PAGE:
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Hart worried he won't be ready for Opening Day

Hart worried he won't be ready for Opening Day

Hart worried he won't be ready for Opening Day
PEORIA, Ariz. -- Corey Hart took swings off a batting tee Tuesday to test his strained left rib-cage muscle. He didn't have a setback, but he didn't take a step forward, either.

Thursday marks t-minus two weeks before the Brewers' season opener, and manager Ron Roenicke conceded the growing possibility that Hart will not be ready.

"It's still not coming as fast as I want it to," Hart said. "It won't go away. I still can't go full-speed on anything. Hitting off the tee is fine, but I can't amp it up the way I know I can. I can throw, but as soon as I have to do a quick move or let it go, it kills.

"I can't go out there and be a huge liability. I'm basically just waiting for my body to do what it's supposed to do."

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He is healing, Hart said. He's simply healing slowly.

"At first they said [he would miss] two weeks; now I hope it's not a month," said Hart, who was hurt in a throwing drill Feb. 26 when he didn't set his feet properly and tweaked his oblique, the large muscle along the rib cage.

Hart turns 29 on March 24 and had previously targeted that date to be back at full strength and getting ready for the team's March 31 season opener in Cincinnati. There is still the possibility he will hit that target but would need to make significant progress in the coming days to get there.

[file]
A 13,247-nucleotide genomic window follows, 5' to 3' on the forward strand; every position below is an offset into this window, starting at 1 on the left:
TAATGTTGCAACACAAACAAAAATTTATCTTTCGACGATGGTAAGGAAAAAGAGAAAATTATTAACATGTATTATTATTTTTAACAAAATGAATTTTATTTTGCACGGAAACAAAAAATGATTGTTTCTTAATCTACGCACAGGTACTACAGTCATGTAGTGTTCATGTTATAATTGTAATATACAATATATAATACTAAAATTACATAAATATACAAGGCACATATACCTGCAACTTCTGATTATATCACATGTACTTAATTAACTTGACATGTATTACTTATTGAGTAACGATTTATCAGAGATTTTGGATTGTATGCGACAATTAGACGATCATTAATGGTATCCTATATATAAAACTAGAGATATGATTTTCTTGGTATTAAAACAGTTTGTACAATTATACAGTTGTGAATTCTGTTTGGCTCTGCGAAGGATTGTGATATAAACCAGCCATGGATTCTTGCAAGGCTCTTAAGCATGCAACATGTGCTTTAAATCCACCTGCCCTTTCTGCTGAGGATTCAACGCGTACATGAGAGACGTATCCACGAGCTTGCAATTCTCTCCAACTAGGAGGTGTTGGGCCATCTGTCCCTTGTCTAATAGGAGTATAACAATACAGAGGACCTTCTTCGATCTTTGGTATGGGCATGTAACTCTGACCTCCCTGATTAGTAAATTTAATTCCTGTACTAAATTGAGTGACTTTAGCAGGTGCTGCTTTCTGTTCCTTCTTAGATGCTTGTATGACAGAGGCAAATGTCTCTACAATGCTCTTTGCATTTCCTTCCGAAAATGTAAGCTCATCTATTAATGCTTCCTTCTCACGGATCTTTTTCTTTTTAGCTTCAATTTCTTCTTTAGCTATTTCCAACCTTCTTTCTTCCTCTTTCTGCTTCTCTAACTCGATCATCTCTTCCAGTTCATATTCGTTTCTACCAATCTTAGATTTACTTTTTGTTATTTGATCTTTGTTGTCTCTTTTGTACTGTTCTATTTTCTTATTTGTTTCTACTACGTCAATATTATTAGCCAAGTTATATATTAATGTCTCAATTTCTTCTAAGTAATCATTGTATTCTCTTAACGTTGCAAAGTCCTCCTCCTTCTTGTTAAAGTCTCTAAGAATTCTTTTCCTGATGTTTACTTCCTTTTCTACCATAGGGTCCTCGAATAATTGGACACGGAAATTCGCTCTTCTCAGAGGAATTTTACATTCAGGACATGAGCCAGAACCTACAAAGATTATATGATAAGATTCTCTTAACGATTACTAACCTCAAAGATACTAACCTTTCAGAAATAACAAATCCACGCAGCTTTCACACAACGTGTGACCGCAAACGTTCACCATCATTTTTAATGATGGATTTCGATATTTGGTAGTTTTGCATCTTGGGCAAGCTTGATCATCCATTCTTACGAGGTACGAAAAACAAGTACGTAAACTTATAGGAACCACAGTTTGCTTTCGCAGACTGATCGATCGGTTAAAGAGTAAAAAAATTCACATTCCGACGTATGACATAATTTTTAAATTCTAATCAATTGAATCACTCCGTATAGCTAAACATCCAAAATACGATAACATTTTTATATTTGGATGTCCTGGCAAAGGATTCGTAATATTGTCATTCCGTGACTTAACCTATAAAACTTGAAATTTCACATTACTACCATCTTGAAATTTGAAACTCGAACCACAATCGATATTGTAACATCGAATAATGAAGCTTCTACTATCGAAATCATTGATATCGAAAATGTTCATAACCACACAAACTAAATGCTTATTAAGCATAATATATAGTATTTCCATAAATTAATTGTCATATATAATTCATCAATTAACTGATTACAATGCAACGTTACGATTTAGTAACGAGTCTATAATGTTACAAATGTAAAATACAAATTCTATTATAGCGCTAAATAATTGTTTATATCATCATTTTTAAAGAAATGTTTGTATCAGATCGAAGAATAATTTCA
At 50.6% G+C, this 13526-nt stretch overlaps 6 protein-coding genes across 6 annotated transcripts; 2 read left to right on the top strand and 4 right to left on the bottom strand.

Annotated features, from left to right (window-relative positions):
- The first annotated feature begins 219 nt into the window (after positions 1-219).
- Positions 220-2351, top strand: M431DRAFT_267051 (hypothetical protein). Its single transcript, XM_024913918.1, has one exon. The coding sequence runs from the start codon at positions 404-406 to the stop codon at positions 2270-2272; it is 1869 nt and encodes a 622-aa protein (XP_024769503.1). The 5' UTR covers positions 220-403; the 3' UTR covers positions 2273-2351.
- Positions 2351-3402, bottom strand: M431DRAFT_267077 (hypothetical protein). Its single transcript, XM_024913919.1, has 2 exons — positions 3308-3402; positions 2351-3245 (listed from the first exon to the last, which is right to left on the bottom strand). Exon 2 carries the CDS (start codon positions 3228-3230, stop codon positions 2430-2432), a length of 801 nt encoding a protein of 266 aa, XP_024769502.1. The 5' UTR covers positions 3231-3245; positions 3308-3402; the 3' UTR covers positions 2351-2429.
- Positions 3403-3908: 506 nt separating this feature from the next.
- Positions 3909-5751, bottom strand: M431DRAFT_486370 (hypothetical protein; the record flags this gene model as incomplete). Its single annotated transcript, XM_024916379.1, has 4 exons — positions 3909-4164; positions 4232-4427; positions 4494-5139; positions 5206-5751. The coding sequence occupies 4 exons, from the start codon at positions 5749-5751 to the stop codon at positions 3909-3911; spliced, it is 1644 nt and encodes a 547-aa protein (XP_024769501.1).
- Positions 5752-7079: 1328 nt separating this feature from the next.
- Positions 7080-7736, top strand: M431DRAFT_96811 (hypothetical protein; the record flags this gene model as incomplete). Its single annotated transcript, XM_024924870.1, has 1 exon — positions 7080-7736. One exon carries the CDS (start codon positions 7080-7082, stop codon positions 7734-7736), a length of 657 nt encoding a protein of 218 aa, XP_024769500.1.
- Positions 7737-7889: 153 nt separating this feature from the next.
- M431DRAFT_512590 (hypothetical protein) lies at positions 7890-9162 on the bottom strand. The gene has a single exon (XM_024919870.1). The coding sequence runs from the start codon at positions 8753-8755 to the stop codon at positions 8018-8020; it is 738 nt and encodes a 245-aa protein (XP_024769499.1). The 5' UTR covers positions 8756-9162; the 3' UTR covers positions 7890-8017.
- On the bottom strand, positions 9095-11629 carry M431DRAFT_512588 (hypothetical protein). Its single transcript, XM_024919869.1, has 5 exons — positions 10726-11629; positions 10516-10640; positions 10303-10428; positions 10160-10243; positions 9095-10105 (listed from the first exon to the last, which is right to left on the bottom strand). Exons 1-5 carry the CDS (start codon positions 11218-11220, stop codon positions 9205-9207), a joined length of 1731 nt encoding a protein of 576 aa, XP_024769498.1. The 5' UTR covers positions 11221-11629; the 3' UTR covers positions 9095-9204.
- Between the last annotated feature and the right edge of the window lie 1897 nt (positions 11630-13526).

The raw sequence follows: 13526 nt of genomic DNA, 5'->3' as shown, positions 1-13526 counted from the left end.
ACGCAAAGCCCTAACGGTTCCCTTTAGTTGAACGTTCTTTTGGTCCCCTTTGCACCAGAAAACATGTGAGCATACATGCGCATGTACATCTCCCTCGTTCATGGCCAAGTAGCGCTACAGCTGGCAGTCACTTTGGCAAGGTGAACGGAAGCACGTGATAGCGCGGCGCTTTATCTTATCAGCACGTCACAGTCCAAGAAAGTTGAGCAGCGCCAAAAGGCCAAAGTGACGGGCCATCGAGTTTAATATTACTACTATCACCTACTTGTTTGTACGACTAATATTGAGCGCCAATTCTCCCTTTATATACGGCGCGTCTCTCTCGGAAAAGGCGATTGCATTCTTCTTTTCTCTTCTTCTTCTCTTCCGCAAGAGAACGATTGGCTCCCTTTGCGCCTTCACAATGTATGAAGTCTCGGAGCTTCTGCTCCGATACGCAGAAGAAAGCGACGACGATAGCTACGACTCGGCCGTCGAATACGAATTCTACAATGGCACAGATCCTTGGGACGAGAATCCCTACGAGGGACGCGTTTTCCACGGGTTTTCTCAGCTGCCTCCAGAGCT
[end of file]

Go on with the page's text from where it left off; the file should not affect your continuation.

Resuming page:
And even if he does hit that target, Hart would have only one week of spring games to prepare for the season.

"That's not a lot of at-bats," Roenicke said. "We'll have to talk with him and see how he feels. Some guys need a lot of at-bats. I'm not familiar with what he's comfortable with. I don't know if he's comfortable with 15 at-bats and start the season."

Last spring, Hart was never comfortable at all. He was 11-for-64 (.172) in Cactus League games and bumped from the Opening Day lineup by veteran Jim Edmonds. Hart eventually won back that job, was voted by his peers to the National League All-Star team and signed a three-year contract extension.

There's another question in the back of Roenicke's mind this spring -- why have the Brewers been so bitten by injuries? Many have been of the fluke variety, like left fielder Ryan Braun slamming into the outfield wall during batting practice, Zack Greinke cracking a rib playing basketball, Chris Dickerson crashing into Giants third baseman Pablo Sandoval and prospect Logan Schafer breaking his thumb sliding into second.

But then there's Hart's oblique and a slew of players with "stiffness" -- Rickie Weeks' groin, Yuniesky Betancourt's quadriceps and Carlos Gomez's and Manny Parra's backs. The Brewers have one of baseball's most respected and decorated athletic training staffs, but it's nonetheless been a tough first Spring Training for the club's new skipper.

"I think you do have to go back and look at what's going on," Roenicke said. "Talking [ground balls] and having Corey throw a ball and have a [rib-cage injury], that's really rare. I can't remember that happening to someone. It's almost always a swing. That's kind of weird."

Hart spent the winter putting on muscle weight and reported to camp saying he was stronger than ever. Now he's doing cardio work "like crazy," trying to stay in physical shape while he waits for the soreness to subside, but was held out of baseball activity on Wednesday.

It was a very unwanted day off.

"I'm just relaxing today," a dejected Hart said. "I don't want to over-kill it."

Adam McCalvy is a reporter for MLB.com. Read his blog, Brew Beat, and follow him on Twitter at @AdamMcCalvy. This story was not subject to the approval of Major League Baseball or its clubs.

{"content":["spring_training" ] }
{"content":["spring_training" ] }